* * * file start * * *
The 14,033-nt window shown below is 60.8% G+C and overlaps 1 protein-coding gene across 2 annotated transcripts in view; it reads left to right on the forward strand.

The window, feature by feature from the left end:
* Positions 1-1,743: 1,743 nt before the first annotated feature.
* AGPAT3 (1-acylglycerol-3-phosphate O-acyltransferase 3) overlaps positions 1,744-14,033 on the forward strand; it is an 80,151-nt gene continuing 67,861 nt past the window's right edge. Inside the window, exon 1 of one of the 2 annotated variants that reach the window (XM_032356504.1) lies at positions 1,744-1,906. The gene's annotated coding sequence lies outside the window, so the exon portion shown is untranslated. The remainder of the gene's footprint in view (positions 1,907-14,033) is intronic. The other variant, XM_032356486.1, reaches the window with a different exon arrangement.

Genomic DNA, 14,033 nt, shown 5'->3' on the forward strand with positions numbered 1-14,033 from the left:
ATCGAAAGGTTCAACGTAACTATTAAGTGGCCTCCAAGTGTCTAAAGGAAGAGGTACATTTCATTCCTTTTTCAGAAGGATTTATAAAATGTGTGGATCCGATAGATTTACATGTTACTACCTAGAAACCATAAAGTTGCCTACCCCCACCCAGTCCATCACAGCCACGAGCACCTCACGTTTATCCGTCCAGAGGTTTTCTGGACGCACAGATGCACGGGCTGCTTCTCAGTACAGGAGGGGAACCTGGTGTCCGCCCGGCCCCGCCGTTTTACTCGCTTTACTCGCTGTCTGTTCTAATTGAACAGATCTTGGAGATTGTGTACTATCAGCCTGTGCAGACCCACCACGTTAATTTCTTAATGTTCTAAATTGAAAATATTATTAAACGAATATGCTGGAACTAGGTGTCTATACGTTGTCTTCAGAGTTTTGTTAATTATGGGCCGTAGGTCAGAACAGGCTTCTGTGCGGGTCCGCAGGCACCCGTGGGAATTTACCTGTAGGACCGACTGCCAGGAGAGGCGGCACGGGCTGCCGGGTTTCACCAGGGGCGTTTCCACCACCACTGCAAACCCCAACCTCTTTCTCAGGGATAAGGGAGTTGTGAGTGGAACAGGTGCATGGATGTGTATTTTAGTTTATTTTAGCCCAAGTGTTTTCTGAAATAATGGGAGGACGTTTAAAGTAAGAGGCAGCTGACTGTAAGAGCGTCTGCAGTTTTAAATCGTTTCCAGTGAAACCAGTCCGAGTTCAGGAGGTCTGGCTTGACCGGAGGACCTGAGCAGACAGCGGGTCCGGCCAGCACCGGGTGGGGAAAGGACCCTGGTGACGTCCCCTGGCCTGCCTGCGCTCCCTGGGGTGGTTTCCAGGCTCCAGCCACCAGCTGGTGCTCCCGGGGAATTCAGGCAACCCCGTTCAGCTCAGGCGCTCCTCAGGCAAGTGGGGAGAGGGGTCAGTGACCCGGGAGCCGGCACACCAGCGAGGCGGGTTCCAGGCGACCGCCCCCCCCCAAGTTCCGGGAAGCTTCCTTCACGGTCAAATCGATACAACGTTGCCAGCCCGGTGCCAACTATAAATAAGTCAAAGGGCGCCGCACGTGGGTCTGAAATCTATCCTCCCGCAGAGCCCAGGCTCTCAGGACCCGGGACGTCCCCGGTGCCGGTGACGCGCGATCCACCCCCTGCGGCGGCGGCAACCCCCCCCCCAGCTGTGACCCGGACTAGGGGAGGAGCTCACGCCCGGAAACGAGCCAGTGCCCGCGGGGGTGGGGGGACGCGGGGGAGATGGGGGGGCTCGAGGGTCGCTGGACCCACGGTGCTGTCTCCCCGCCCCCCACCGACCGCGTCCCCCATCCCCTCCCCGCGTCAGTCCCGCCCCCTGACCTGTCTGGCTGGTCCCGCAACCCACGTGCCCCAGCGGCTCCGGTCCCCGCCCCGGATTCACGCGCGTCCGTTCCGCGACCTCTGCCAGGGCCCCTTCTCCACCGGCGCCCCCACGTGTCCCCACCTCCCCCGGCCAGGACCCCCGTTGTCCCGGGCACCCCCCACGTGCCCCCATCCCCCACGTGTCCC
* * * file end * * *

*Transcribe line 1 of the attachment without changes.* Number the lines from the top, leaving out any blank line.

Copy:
The 14,033-nt window shown below is 60.8% G+C and overlaps 1 protein-coding gene across 2 annotated transcripts in view; it reads left to right on the forward strand.